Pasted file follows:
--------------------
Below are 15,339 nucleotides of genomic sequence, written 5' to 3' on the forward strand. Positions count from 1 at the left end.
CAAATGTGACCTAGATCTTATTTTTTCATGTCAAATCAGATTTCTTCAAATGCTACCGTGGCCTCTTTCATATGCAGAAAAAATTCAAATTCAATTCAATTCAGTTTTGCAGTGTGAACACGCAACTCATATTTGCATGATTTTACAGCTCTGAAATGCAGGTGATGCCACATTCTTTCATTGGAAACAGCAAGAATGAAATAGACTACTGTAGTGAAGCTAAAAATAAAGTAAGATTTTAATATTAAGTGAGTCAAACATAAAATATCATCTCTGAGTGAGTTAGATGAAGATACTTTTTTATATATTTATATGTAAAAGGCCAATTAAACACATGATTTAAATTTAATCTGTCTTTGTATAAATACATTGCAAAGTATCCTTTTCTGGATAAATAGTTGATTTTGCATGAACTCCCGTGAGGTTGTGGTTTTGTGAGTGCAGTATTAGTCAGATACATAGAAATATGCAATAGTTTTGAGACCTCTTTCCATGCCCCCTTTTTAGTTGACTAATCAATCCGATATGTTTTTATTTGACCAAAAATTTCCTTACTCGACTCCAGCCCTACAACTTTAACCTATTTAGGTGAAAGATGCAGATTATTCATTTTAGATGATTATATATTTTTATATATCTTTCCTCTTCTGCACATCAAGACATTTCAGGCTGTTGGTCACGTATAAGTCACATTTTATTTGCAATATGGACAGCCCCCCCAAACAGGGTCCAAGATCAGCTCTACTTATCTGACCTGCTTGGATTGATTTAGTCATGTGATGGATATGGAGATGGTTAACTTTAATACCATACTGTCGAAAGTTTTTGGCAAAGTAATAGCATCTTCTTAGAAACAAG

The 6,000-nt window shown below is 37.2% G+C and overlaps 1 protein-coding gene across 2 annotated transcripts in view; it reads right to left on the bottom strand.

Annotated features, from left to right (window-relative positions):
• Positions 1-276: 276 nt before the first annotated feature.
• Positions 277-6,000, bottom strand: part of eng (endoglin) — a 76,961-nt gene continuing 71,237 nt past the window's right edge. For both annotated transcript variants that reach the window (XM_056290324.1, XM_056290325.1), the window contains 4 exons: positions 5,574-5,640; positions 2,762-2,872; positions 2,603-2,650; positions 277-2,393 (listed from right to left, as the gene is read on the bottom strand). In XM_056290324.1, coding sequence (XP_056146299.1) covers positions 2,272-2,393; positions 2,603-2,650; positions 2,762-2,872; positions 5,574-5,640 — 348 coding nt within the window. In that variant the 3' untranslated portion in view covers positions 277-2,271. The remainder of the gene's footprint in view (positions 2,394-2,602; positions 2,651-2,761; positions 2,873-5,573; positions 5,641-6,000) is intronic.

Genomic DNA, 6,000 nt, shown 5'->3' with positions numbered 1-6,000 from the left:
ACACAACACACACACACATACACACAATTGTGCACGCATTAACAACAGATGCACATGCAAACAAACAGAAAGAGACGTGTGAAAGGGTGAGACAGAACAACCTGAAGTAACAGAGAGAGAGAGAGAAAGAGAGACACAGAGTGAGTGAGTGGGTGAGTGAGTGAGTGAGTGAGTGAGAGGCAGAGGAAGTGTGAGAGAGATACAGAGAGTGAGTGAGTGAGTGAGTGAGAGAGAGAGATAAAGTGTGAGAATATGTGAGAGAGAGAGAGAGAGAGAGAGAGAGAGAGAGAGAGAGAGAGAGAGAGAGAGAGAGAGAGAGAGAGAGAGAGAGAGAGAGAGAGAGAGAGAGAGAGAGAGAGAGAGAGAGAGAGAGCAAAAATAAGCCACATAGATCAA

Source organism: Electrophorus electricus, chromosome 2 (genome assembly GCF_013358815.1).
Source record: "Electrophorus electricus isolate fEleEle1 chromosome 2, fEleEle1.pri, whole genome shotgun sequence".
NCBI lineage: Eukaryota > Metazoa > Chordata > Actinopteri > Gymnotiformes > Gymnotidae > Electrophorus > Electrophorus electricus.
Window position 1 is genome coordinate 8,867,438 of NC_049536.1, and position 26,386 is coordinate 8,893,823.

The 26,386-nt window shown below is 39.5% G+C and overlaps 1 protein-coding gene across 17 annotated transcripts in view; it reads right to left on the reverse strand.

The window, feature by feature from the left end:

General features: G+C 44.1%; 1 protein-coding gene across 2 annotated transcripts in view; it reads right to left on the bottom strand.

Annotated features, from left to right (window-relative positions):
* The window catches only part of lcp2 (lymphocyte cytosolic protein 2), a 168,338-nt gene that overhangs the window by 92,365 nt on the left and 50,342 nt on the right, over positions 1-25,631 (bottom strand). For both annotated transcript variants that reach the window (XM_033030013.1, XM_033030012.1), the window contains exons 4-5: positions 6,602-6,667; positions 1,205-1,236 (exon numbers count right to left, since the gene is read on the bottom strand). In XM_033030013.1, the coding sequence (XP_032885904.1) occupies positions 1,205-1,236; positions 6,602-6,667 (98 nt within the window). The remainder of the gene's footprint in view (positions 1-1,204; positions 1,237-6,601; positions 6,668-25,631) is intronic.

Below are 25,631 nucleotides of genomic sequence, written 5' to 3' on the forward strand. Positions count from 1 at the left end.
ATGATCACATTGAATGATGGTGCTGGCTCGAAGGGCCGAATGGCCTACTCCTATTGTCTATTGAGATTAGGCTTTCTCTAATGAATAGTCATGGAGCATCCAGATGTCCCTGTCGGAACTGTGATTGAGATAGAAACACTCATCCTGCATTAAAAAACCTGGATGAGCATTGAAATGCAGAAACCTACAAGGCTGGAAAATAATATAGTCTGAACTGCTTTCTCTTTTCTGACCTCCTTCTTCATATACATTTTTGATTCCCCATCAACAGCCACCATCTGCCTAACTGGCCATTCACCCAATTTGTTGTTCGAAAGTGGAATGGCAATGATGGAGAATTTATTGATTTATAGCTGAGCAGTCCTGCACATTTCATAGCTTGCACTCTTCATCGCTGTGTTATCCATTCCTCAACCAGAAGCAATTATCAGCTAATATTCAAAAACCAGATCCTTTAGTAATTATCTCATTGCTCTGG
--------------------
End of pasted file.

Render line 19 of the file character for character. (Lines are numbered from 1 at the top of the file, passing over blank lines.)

ATGATCACATTGAATGATGGTGCTGGCTCGAAGGGCCGAATGGCCTACTCCTATTGTCTATTGAGATTAGGCTTTCTCTAATGAATAGTCATGGAGCATCCAGATGTCCCTGTCGGAACTGTGATTGAGATAGAAACACTCATCCTGCATTAAAAAACCTGGATGAGCATTGAAATGCAGAAACCTACAAGGCTGGAAAATAATATAGTCTGAACTGCTTTCTCTTTTCTGACCTCCTTCTTCATATACATTTTTGATTCCCCATCAACAGCCACCATCTGCCTAACTGGCCATTCACCCAATTTGTTGTTCGAAAGTGGAATGGCAATGATGGAGAATTTATTGATTTATAGCTGAGCAGTCCTGCACATTTCATAGCTTGCACTCTTCATCGCTGTGTTATCCATTCCTCAACCAGAAGCAATTATCAGCTAATATTCAAAAACCAGATCCTTTAGTAATTATCTCATTGCTCTGG